SmallTalk Pain Scale


Listed in: Pain  Aphasia  Apraxia  Dysarthria  
SmallTalk Pain Scale

Available on:



(click to download)

Supported languages:

English

Cost:

Free

Allows people who cannot speak (particularly people with aphasia, apraxia, or dysarthria) to communicate amount and type of pain felt to other people (including caregivers, family members, and healthcare professionals).

Approved by


Languages

English

Countries of use

Any in which the user is familiar with English

Cost

Free

Developer

Lingraphicare America Inc, USA
(Based in United States)
http://www.aphasia.com

Funder

Same as technical developer

Medical Adviser

Work with healthcare professionals

Features

Improving communication Improving communication
Support to deal with symptoms/disabilities Support to deal with symptoms/disabilities

Summary

Allows people who cannot speak (particularly people with aphasia, apraxia, or dysarthria) to communicate amount and type of pain felt to other people (including caregivers, family members, and healthcare professionals). Provides a vocabulary of pictures that talk in a natural human voice. The app’s pain scale is based on images and descriptions of pain from the ‘Wong-Baker Faces Pain Scale’.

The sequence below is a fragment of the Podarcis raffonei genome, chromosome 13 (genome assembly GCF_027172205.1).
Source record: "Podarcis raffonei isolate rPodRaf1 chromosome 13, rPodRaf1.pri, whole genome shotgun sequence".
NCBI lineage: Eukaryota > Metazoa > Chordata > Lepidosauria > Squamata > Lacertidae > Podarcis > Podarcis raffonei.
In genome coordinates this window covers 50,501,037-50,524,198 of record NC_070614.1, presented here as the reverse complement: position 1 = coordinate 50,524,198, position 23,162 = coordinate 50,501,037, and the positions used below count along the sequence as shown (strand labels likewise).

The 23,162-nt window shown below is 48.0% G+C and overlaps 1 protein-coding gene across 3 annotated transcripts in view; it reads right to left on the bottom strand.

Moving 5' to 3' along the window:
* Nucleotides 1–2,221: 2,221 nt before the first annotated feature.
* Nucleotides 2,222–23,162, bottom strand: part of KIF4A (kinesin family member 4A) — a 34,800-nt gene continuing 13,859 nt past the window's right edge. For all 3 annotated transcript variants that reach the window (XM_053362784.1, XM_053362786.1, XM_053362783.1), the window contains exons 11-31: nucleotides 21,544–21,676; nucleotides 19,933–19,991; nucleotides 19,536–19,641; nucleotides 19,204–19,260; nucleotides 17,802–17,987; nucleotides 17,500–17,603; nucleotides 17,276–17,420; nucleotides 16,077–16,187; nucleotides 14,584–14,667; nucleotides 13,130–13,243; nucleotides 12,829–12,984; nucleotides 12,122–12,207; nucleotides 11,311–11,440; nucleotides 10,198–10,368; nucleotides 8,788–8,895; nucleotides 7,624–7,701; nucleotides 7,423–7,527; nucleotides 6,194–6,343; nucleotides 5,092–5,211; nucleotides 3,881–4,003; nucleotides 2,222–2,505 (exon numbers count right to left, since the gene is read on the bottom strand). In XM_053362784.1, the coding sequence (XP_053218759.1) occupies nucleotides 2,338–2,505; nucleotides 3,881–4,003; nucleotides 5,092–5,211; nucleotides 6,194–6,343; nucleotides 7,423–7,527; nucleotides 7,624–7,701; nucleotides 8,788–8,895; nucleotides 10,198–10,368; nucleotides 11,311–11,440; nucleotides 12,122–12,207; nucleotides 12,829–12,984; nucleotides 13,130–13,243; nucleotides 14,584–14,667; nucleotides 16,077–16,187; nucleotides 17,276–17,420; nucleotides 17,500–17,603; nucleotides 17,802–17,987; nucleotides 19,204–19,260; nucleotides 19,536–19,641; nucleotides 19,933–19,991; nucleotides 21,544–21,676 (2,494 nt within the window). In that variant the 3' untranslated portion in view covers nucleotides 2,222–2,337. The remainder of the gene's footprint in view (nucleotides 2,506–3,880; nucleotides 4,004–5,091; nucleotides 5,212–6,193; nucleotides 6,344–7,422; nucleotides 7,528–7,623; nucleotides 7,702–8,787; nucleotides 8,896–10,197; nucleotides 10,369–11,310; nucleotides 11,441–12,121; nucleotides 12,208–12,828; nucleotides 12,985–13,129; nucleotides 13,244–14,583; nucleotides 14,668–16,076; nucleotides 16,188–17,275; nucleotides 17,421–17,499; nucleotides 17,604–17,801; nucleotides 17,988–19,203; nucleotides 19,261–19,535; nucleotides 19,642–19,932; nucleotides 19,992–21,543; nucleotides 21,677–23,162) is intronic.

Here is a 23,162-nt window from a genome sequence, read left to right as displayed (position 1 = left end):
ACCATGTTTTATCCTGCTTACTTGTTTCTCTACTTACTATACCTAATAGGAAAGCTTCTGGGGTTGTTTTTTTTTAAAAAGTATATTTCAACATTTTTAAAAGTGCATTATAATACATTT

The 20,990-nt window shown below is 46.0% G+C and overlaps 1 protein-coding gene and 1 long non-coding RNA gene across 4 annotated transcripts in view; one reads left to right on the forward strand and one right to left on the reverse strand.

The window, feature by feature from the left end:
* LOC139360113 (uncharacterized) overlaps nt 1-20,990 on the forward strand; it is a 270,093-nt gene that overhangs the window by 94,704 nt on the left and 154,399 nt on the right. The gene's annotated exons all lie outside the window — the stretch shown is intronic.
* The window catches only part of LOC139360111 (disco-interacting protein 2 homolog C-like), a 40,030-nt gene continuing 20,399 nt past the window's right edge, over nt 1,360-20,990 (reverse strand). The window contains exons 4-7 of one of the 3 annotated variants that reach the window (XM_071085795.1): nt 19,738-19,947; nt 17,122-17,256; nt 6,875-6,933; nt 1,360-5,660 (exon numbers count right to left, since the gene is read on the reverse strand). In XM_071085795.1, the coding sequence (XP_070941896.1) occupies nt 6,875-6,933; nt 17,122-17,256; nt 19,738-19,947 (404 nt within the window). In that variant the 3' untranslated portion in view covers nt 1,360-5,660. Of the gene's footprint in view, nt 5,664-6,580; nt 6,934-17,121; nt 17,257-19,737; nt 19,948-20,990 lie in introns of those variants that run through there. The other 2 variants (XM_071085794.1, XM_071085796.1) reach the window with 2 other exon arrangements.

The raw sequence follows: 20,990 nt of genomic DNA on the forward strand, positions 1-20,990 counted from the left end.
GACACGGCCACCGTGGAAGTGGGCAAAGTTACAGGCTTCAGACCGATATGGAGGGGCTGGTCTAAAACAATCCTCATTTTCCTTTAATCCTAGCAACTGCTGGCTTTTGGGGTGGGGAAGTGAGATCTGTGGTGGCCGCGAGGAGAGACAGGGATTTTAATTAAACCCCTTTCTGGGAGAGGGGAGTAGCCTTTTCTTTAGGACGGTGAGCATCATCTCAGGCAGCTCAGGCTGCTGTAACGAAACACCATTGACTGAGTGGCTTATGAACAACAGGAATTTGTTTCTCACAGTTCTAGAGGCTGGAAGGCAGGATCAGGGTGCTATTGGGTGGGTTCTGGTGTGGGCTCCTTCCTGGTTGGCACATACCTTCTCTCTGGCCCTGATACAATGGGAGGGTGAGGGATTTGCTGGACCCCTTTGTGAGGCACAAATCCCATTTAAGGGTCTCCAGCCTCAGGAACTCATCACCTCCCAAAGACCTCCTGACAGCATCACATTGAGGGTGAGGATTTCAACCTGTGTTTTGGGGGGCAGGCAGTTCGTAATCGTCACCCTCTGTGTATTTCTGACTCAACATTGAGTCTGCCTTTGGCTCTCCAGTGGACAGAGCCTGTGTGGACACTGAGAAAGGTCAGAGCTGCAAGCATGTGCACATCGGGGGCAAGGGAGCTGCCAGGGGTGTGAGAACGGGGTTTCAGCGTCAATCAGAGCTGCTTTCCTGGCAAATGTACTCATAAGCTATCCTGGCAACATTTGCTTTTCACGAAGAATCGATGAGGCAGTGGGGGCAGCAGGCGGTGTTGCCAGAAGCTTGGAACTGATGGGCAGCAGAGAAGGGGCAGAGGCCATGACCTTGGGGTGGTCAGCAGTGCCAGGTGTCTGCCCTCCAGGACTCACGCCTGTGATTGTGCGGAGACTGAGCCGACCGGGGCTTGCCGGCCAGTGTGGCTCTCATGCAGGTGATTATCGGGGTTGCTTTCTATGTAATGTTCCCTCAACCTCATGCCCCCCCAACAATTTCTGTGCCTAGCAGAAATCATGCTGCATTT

Tags: Disability

Reviews

Reviewer: Patient group specialising in communication disability, Australia
Review: “The advantages: the app offers the user a pain scale with words and faces for them to select their pain level. It has voice output, allowing the user to speak this aloud, as well as a selection of words to describe the pain. The disadvantages: the vocabulary in the app is not customisable at all, and is quite limiting.”
Source: PatientView survey, July-August 2012
Usage: Not specified
Weblink of reviewer: -
Reviewer: Central Coast Children, USA
Review: “This app contains a series of images and pain descriptions that let the user communicate the type and level of pain. Some reviews mentioned that this app does not allow for sentence construction, or any editing. However, it does allow for a great deal of specificity by offering vocabulary for body parts, positional words, and pain-related adjectives (such as aching, dull, radiating, sharp, etc).”
Source: http://bit.ly/MX4p1l
Usage: Not specified
Weblink of reviewer: http://bit.ly/GZprfk

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